The presentation of the epidemic in waves across much of the world can be readily explained by the waning of natural immunity against infection on a timescale of six months to a year (which is shorter than I expected) within a background of seasonal variation in transmissibility. It is much harder to ascribe these patterns to the imposition and withdrawal of restrictions on mixing, although these interventions will no doubt have had some effect on specific dynamics.


Neither does the waning of immunity against infection warrant the imposition of restrictions which we now can be certain cause extreme harm to the economically vulnerable and to children and young adults throughout the world. Once the vulnerable have been protected, there is no logic to putting any further resources towards preventing the spread of infection.

Augusto Zimmermann asks if Canberra can “be held accountable internationally for human rights abuses from state lockdown laws.” Two slices:

The Western Australia Premier has recently ordered 75 per cent of WA’s workforce to get vaccinated or face job losses or a possible $20,000 fine. Mark McGowan has also decided that he won’t be opening the state borders to unvaccinated people.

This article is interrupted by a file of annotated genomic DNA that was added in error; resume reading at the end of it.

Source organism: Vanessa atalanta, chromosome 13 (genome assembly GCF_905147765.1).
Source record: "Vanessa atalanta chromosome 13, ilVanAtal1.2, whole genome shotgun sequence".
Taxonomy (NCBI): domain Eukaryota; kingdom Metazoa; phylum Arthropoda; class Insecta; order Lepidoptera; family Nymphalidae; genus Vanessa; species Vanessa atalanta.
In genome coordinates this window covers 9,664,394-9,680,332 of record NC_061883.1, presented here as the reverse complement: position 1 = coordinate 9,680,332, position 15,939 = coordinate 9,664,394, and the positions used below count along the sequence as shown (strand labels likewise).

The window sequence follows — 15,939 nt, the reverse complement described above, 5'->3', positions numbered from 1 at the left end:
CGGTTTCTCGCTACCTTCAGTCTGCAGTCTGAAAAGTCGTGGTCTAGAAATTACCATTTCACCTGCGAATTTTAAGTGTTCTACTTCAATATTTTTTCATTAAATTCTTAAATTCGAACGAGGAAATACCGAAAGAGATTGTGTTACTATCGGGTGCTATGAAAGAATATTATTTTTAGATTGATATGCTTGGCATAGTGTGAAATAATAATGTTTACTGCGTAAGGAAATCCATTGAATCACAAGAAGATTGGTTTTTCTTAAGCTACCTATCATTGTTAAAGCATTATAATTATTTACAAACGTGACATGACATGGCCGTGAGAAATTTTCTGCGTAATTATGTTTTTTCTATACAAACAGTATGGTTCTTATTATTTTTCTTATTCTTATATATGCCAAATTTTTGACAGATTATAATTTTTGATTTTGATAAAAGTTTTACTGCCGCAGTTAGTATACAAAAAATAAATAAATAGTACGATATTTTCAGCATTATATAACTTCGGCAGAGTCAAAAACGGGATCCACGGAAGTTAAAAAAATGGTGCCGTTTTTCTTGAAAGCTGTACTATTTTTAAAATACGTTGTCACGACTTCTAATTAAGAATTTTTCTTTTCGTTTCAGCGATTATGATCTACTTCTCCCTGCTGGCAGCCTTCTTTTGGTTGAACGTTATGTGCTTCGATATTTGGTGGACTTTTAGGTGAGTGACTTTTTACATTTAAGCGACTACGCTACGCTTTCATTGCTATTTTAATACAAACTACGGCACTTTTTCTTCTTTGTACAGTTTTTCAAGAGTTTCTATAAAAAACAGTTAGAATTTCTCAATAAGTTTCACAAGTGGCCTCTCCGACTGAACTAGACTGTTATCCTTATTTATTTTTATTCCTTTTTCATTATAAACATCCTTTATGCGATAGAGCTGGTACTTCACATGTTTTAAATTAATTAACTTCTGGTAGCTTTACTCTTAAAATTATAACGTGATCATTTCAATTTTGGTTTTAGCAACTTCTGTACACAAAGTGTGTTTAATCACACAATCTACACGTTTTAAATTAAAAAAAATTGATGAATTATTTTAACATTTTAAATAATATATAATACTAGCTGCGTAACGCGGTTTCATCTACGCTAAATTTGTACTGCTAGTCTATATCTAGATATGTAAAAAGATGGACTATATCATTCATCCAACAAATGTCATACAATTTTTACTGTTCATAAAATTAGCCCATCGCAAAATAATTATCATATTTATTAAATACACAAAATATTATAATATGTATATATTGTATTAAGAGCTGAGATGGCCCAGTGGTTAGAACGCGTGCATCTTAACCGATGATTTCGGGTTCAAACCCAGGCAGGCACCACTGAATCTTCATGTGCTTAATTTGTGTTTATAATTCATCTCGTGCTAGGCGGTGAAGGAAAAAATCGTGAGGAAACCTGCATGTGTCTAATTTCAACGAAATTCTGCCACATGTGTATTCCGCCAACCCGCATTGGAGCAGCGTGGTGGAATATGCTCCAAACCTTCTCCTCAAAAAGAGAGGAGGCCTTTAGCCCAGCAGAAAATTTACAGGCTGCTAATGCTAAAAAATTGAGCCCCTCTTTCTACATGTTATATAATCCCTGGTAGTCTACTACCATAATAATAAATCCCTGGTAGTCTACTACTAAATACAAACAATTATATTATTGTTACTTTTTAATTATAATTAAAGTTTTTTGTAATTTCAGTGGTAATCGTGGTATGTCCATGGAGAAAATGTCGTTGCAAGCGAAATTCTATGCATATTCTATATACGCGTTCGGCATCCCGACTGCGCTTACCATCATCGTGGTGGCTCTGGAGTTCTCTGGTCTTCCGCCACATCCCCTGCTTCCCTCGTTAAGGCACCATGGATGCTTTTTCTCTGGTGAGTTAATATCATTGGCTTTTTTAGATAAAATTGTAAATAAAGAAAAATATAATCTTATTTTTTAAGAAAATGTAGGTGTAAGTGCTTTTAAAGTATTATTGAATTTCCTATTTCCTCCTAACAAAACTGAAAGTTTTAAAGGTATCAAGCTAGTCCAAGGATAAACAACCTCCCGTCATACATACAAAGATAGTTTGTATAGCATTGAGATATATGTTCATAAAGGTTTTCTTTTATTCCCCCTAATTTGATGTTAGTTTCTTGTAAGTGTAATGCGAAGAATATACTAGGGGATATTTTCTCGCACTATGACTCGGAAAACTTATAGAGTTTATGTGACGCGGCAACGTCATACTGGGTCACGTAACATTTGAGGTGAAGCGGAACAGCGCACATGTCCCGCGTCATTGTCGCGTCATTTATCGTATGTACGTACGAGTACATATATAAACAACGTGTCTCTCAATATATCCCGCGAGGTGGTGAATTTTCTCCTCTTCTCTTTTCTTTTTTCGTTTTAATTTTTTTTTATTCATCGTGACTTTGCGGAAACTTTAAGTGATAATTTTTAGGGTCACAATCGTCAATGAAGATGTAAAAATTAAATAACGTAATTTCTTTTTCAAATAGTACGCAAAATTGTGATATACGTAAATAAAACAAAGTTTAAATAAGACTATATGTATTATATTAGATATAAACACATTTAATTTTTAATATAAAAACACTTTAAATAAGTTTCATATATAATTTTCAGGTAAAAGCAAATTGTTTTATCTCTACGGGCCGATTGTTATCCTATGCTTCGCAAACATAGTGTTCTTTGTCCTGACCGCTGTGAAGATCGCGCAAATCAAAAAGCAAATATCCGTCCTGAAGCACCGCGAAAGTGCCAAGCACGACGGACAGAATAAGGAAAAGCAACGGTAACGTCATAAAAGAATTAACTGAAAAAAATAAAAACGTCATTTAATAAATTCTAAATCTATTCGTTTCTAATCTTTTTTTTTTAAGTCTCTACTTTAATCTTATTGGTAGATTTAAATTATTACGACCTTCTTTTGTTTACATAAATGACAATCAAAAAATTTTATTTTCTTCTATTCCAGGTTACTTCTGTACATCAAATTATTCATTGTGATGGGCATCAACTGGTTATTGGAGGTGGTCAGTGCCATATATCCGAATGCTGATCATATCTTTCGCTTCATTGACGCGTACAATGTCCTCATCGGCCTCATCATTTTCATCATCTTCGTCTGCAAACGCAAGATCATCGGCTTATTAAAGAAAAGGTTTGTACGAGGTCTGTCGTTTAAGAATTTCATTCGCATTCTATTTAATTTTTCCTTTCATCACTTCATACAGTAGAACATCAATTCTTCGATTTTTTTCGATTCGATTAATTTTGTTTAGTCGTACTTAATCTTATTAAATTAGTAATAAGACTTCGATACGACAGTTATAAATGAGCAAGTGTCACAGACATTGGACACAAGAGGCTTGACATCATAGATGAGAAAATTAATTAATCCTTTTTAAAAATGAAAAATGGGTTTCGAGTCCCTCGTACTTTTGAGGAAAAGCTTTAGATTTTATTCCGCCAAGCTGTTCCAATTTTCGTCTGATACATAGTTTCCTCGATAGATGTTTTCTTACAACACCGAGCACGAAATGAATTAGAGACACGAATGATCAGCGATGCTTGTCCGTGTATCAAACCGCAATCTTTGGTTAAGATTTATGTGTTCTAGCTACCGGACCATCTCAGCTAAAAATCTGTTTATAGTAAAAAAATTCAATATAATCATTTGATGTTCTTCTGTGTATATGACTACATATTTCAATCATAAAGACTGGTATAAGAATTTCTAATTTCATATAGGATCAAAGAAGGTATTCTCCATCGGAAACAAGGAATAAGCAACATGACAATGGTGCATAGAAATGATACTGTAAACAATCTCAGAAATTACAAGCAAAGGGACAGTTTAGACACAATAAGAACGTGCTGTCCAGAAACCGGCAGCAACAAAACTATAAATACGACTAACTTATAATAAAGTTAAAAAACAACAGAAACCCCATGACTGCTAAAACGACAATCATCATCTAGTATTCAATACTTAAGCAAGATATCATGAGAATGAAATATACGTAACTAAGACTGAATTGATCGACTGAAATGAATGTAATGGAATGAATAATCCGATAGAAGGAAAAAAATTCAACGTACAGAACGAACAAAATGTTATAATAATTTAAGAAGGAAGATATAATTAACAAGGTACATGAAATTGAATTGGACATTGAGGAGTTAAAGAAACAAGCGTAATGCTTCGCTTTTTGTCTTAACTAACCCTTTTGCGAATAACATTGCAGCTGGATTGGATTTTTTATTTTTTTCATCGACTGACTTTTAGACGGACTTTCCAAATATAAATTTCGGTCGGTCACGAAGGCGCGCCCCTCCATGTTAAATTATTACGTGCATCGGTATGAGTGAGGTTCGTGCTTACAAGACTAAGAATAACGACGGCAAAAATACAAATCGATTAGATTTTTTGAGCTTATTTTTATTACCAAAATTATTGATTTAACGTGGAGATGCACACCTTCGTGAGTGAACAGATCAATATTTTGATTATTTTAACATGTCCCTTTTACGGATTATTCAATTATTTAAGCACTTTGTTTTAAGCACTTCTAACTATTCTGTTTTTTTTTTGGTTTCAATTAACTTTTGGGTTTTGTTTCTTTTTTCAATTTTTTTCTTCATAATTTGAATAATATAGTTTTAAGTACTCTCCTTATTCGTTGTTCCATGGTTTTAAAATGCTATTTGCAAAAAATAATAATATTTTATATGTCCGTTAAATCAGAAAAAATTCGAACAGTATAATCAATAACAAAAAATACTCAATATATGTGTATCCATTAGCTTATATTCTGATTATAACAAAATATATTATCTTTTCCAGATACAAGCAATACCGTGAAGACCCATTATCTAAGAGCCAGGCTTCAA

A major objective seems to be the preparation of the citizen for a docile surrender of all their fundamental rights, always in the name of an overly protective, benevolent state. In the name of the “health” of the people, politicians can now happily implement the most unthinkable and atrocious perversities.


In the Preamble of the World Health Organisation’s Constitution, the word “health” is conceptualised as a “state of complete physical, mental and social well-being and not merely the absence of disease or infirmity”. However, to allegedly defeat an apparently deadly virus, draconian measures have caused millions of people to endure highly stressful and traumatic situations, including home confinement, job losses, financial ruin, and a whole host of mental illnesses and challenges. These measures are unlawful not only in accordance with our system of democratic parliamentary government but also under international law. They unlawfully affect the enjoyment of our fundamental rights and freedoms, including freedom of speech, association, movement, expression, and privacy.